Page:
How to make more effective use of Mail in macOS

While we wait for Apple to innovate an application most Mac users rely on daily, here’s a few tips that should help you use Mail more effectively.

Apple, Mac, macOS, tips, email, Mail

Mail on the Mac could really use improvements for the modern remote-working age, but while we wait for Apple to innovate in an application most of us use all day, every day, here’s a few tips to help you use get more from it.

More powerful search

Apple’s Mail has its own search engine, but Spotlight search can search your email more effectively because it understands more terms. To use it, tap Command-space to enter Spotlight search, and then type "kind:mail" followed by your search term to dig deep into Mail.

You can also use the following commands to accelerate or refine the search you make: “kind:mail date:this week eggs” will find all the email received this week containing the word eggs. You can also group items using parentheses.

You can use the following to adjust your Spotlight search of Mail:

  • From:
  • To:
  • Subject:
  • Date:
  • Or:
  • And:
  • Not:

I use this a lot; not only is it more accurate, but I also find the results much easier to navigate.

An even more powerful junk filter

If a mailing list is refusing to honor your instruction to unsubscribe, and the junk filter just isn’t picking this up, try making a Rule to change things. This rule is going to gather all incoming emails form that domain and automatically delete it.

First take a look at the email you don’t want to receive and check its domain —, for example.

  • Open Mail>Preferences and tap "Rules."
  • Now choose Add Rule.
  • In the first conditions section, set From contains as your first criteria, and enter the email address used by those mails you no longer want to see.
  • In the second actions section, choose Delete Message as the action you want performed.
  • If you want to vet the mails before you delete them, choose Move Message to All Trash.
  • You can add multiple email addresses to this rule in the first conditions section, just tap the Plus button.

Hurrah! You will no longer be bothered by those annoying messages.

[Also read: How to make more effective use of Mail on iPhone and iPad]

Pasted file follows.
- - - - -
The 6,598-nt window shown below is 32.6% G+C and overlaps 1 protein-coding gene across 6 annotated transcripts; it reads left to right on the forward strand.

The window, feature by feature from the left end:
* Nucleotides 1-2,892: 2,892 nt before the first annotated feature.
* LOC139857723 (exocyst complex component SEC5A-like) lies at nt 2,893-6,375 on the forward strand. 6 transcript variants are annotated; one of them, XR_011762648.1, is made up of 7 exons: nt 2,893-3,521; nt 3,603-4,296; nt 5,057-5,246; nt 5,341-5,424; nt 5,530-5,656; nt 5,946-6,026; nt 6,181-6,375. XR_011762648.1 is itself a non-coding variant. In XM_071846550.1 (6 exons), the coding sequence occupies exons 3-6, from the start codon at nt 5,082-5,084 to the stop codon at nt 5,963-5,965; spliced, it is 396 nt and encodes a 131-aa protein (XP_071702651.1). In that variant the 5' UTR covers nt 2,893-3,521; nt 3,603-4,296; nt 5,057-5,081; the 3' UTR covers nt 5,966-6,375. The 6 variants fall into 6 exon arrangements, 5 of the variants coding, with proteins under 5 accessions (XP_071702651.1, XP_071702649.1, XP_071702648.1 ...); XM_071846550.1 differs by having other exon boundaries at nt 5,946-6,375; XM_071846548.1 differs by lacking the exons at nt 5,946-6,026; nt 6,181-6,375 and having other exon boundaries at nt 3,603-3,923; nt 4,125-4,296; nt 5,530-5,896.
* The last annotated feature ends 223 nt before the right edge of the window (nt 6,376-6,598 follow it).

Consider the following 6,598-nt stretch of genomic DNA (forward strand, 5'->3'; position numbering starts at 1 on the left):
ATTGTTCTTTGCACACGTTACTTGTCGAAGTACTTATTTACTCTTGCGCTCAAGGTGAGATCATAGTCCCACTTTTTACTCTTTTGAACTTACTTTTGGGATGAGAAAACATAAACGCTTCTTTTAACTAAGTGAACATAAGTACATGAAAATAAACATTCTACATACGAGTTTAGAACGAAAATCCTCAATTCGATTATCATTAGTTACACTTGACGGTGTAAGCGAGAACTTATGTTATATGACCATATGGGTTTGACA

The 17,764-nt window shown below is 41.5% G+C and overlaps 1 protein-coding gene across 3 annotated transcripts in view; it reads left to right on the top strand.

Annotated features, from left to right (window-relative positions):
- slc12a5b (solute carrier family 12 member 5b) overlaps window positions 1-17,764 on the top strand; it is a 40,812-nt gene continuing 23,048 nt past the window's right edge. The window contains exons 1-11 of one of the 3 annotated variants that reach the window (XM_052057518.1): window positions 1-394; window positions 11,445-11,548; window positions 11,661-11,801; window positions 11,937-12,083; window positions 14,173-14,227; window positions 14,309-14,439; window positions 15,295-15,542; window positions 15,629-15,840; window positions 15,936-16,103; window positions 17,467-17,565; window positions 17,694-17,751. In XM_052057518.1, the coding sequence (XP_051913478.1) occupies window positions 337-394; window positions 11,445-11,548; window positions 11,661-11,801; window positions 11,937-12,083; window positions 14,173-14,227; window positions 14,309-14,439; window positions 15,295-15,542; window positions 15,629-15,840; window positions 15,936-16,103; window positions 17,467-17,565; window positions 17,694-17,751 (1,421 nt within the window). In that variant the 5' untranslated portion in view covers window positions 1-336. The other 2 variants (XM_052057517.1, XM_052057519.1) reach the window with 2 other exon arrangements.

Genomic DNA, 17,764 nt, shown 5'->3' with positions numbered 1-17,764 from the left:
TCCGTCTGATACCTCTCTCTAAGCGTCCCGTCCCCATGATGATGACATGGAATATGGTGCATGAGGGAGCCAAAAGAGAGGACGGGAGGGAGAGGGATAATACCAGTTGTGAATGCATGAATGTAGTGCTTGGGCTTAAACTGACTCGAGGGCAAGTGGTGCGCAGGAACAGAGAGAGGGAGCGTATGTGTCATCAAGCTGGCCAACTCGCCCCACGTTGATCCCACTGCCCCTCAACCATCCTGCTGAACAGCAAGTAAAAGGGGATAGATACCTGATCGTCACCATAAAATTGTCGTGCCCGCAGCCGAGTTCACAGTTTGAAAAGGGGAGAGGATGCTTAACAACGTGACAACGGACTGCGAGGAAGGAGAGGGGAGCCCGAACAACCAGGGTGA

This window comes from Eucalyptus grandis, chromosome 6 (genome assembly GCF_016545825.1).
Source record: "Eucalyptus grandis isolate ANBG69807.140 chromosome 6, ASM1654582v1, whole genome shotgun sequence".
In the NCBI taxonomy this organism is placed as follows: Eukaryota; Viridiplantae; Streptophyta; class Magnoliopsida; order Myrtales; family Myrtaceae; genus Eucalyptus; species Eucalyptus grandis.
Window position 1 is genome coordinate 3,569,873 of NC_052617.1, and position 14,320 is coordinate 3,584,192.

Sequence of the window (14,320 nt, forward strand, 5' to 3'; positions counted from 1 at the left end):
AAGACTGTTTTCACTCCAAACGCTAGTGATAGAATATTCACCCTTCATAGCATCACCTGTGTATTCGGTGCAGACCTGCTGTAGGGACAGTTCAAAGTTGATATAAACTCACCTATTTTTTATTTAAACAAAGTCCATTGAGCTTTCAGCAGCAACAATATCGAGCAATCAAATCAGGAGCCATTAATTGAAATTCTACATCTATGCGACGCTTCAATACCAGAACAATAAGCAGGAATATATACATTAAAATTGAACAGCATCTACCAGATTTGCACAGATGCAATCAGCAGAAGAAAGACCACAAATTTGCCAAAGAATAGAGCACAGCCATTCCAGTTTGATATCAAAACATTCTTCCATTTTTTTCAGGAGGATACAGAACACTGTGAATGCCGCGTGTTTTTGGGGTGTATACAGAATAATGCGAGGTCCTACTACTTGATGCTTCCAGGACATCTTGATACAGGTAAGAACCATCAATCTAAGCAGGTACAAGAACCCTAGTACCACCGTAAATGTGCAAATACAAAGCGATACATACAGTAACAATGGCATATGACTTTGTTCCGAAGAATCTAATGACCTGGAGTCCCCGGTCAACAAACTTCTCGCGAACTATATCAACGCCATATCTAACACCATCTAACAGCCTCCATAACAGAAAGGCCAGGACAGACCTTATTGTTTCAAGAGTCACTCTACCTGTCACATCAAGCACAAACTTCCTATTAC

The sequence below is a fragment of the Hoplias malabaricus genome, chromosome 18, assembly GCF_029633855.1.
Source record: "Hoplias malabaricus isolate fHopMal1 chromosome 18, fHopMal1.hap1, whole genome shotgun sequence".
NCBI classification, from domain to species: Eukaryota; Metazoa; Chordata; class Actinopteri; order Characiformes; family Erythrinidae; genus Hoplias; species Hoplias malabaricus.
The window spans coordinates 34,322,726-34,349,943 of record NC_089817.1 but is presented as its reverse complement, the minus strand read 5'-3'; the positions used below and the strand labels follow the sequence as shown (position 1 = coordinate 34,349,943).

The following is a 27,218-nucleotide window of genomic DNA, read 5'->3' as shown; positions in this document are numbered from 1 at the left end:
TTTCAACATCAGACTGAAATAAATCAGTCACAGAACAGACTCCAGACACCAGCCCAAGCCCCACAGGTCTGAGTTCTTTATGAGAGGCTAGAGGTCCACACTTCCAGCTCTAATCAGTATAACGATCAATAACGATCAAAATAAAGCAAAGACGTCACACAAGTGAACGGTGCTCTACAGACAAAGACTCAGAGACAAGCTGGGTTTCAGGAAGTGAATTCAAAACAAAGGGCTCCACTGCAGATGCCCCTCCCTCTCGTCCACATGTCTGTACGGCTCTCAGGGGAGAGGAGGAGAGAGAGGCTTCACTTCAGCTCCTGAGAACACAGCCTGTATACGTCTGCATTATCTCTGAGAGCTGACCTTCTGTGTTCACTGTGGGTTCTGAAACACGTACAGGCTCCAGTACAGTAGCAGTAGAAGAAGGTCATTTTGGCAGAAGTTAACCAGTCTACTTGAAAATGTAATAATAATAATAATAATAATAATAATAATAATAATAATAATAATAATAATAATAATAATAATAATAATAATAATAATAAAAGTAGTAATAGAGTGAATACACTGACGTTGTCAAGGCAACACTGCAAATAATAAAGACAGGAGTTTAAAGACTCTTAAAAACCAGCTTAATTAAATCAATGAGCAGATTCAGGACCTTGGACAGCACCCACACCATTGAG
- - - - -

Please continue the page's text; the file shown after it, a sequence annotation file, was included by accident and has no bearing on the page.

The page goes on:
A Mail tip for better team collaboration

You can use the default Mac apps to create email groups to use at work — team members, disparate project management groups, and the like. Once you’ve gathered the email addresses for these people, you can begin.

Select all the contacts using Command-click to choose non-consecutive addresses and then choose File>New Group from Selection and give your group a name.

In the future, when you want to email everyone, just begin to write the name of the group in the To, CC, or BCC field, and Mail should automatically insert the addresses of your selected group. This should make it much easier to send emails to everyone.

Make rules for teams

You can also use rules to gather emails by topic or by contents. You might be working on a new research project, in which case you may set a rule to capture all emails containing terms relevant to that project and direct them into a specific project folder, or just give those messages a specific color so they stand out.

If you are working with a team, you may also want to direct the rule to only collect these emails if they come from a member of the Group you defined in Contacts. There are lots of parameters you can use to craft an accurate set of rules to help manage your email messages.

Smart mailboxes

Another way to achieve a similar effect is to use Smart mailboxes (Mailbox>New Smartmailbox). When you access these you reach another way to apply rules.

If you wanted to gather all email containing a particular word or phrase, you might choose ‘Entire message/contains/Phrase,' and if you wanted to confine this to only collect mail from within your team, you’d tap the plus button and choose ‘Sender is Member of Group’ and use the group you created earlier.

Where can I find BCC?

We all need to send emails without exposing people’s addresses to one another, but you need to enable BCC first. You do so in the View menu or press Command-Option-B to invoke the BCC field.

Looking for more? Try email applications such as AirMail, Spark, or even Outlook. If you want to stick with Mail, you might want to take a look at MailTags or MailButler. These paid-for plug-ins add useful tools such as the ability to schedule emails to Mail. And here’s how to always insert an attachment at the end of a Mail message.

Please follow me on Twitter, or join me in the AppleHolic’s bar & grill and Apple Discussions groups on MeWe.

Copyright © 2021 IDG Communications, Inc.

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